Here at SDN World Congress, just a year ago, ten global operators created the framework of NFV with their Call For Action paper, and a new white paper was released here that renews and refines that call. I had the opportunity to read the new paper and to talk with many of those who authored it. There’s still the same flavor of improved capex through hosting of functions on servers, but there’s a new emphasis on opex and further emphasis on innovation.
I’ve been involved in NFV, as one operator noted, “from almost the first” and one thing that particularly gratifies me about both my conversations and from the “Perspectives” paper is the increased focus—not just focus on capex or opex or even on innovation and new services, but new recognition of the value of open source and openness in general, and new understanding of the details, the specific needs.
There’s been a lot of progress in the year that’s passed. Many of the same operators who signed the Call for Action saw a demonstration of NFV that was both open and conformant to ETSI specifications. I hope that they were gratified by the realization, at least in prototype form, of their visions. I also hope they understand that their visions are driving the greatest revolution in networking since the Internet—in some ways an even greater one.
When the Internet burst out in the 1980s from an academic/scientific curiosity to the ultimate conduit for experience delivery, it was riding into a hole in the vast ecosystem of telecommunications. We’d made the transformation to the digital age but the majority of users did nothing that a tin can and string might not have supported. There was no consumer data application, no justification for the bits we could produce in increasing quantities. We had a pond full of guppies and no pike to eat them.
The pike are eating now, of course. OTTs exploited the best deal for delivery of content that ever was, and became so much the face of telecom that many users think they get the Internet from Google or Yahoo and don’t have a clue that their carrier does anything more than send them their mobile or TV bill. That’s the real challenge that the Internet created—an ecosystem wasn’t created as much as exploited, and the exploitation hasn’t been entirely healthy.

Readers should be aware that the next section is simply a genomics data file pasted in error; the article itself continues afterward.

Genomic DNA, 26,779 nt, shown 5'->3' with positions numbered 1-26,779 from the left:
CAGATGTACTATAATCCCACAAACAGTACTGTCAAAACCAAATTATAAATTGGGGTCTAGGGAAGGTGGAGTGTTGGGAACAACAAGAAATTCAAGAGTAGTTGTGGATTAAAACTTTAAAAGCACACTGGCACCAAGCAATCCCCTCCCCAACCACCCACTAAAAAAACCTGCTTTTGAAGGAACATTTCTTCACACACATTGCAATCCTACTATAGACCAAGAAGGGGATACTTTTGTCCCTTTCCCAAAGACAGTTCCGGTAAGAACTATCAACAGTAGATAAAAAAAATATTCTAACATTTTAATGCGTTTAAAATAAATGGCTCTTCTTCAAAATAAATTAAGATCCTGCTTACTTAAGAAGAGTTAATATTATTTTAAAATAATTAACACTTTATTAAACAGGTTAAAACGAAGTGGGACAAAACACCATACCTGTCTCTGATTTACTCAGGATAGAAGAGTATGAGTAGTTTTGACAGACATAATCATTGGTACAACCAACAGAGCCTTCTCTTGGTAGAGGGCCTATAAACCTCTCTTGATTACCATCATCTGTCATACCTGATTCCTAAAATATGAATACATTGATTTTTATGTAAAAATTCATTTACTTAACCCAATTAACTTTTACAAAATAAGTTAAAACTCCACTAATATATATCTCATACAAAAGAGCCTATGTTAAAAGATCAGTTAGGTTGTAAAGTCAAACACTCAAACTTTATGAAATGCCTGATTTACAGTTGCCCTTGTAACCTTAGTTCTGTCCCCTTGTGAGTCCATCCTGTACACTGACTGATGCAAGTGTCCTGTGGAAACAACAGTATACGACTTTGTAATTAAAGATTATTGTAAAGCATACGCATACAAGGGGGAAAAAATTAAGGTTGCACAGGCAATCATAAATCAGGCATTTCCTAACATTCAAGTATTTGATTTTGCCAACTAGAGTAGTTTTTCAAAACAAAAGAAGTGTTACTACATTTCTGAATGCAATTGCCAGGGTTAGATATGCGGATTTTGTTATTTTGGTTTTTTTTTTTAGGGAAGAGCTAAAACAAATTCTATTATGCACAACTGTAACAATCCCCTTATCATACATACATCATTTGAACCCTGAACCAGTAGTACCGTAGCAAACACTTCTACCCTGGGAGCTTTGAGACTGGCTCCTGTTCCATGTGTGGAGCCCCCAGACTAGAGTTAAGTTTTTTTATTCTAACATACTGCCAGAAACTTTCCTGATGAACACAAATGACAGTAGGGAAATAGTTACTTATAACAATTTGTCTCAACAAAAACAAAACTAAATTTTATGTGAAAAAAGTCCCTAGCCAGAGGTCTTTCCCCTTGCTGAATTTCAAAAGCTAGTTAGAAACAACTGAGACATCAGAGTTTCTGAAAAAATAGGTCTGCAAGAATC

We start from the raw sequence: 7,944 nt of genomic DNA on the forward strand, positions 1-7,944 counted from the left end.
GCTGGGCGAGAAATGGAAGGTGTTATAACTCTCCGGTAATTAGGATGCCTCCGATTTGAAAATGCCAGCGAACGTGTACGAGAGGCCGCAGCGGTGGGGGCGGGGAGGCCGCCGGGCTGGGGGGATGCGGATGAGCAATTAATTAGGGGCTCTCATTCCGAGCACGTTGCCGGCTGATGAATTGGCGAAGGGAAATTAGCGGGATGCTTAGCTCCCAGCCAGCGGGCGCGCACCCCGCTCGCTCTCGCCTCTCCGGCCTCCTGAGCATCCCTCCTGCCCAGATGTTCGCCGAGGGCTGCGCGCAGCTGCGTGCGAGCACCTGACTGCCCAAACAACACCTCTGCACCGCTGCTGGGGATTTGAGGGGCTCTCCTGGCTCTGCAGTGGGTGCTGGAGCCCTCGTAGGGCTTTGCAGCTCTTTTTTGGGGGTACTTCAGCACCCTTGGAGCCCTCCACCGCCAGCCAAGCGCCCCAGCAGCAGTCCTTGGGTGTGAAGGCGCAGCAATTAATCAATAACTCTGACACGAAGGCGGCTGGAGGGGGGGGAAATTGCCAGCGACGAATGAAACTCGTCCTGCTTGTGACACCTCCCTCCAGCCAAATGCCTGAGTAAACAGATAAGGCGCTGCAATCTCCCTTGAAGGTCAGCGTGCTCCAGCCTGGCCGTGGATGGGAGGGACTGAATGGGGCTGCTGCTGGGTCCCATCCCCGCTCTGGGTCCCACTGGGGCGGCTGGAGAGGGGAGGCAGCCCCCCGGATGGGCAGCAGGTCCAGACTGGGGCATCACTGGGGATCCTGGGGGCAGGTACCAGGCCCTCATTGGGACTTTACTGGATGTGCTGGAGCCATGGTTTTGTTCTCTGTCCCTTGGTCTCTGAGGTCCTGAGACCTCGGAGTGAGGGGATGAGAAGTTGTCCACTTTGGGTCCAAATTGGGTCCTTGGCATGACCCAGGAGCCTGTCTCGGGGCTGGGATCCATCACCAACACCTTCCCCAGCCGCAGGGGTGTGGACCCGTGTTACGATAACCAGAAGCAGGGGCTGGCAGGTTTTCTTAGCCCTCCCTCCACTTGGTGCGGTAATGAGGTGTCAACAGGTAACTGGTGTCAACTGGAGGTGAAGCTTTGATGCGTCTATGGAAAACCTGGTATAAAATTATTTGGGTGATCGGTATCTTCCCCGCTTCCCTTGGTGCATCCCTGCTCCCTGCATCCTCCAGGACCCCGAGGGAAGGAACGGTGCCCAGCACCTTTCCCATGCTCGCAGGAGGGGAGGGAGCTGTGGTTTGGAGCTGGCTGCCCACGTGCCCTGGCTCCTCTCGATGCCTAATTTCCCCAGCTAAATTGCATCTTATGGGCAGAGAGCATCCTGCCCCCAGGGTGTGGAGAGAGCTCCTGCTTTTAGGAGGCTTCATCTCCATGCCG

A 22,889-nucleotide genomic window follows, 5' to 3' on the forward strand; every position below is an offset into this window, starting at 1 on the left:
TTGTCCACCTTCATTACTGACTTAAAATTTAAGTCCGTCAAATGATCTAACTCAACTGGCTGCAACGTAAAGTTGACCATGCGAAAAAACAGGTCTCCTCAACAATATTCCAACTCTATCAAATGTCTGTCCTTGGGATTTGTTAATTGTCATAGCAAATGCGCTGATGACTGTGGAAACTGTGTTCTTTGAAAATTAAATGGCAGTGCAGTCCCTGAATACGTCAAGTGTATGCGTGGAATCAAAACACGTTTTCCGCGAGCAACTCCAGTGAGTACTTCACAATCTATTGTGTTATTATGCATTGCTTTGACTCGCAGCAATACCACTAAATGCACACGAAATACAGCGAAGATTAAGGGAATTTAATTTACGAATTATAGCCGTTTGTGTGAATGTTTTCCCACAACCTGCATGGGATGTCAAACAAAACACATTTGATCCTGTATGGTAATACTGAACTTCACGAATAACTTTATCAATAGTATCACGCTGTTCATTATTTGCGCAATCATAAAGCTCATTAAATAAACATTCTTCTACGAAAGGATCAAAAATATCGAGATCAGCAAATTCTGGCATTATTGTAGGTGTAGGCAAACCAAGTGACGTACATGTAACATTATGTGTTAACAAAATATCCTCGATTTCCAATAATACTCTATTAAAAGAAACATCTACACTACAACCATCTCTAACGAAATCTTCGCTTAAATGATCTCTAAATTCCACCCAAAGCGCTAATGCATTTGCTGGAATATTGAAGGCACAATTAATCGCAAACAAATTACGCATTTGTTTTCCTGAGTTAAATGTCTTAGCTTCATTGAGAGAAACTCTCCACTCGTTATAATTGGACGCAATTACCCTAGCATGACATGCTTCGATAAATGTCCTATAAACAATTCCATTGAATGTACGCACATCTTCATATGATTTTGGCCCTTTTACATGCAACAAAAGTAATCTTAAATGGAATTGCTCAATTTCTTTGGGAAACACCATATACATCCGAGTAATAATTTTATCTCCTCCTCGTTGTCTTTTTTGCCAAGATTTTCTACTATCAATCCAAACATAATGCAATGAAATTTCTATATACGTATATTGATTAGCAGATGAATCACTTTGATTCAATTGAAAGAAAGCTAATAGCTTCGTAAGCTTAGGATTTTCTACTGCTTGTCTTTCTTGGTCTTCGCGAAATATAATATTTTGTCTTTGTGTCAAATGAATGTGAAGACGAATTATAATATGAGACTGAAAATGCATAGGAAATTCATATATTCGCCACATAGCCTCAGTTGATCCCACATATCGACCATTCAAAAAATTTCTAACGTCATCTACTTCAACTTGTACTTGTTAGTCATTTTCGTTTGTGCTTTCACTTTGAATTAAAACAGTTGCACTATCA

DT said that they were going to become a software-defined provider, and that theme is reflected in the new white paper too. Some of the motivation for that transition is the fact that automation is the only way to control the cost per bit as the retail price slips at 40 to 50% per year. Some is due to the expectation that software and servers will supplant increasingly expensive “middle-box” and service layer appliances. Some is because the operators realize they will have to participate in the services of the future as much as they carried and created the services of the past.
It’s easy to oversimplify the changes we now face. We can say that we’ll do this with SDN or that with NFV and toss in a little cloud. We have a trillion dollars in assets out there, millions of workers whose knowledge of business and network technology are now threatened. The guppies in the pond have to grow their own teeth and confront the pike, too. Can they compete where the money is, and could they sustain their critical place in our new ecosystem if they can’t step up and take charge of some of the prime real estate of our metaphorical pond?
Software-defined operators are agile, not ossified. It’s easy to be brave now, at the start of our massive changes, and declare that we’re all for them. Gandalf, in Fellowship of the Ring, has some advice; “Let him not vow to walk in darkness who has not seen nightfall.” We’re seeing operators facing the darkness of change, maybe mostly because it’s getting even darker where they are now, in a role that is commoditizing toward near-zero incremental bandwidth revenues while costs don’t fall nearly as fast.
There are perhaps twice the number of authors to this new NFV paper than were behind the old, and those I’ve talked with were determined to lead the way toward our new network. The challenge for them will be to address the problem that confounds all visionary leaders—the mob effect. For the first five minutes of the march to the barricades, the crowd hears the leaders’ message and those who find it resonates run along with those leaders. Another ten minutes and the crowd can’t hear those leaders any longer, they’re just the mob. And we have millions, no billions, who have to follow somehow.
The first NFV ISG documents are now available, but if you read the new paper you know that while they’re necessary conditions for our facing our industry’s future, they’re not sufficient conditions. Development, software architectures, business planners, and even business partners will now have to jockey around to create and fill new eco-niches. We have to build a new set of technology relationships and a new set of business relationships within the operators and without, and it’s going to take time.
Most of all, though, it’s going to take guts. I’ve been in this industry now for almost 50 years, from the days of analog modems, punch cards, and half-duplex lines. I know what it’s like to see your world changed, your skills obsoleted. If you want to be on the leading edge you have to reinvent yourself on the average every two years. It’s never fun, but that’s what we now have to do if we’re going to take our place in the pond. Otherwise, we’re pond scum and not the “higher layer” we hear about.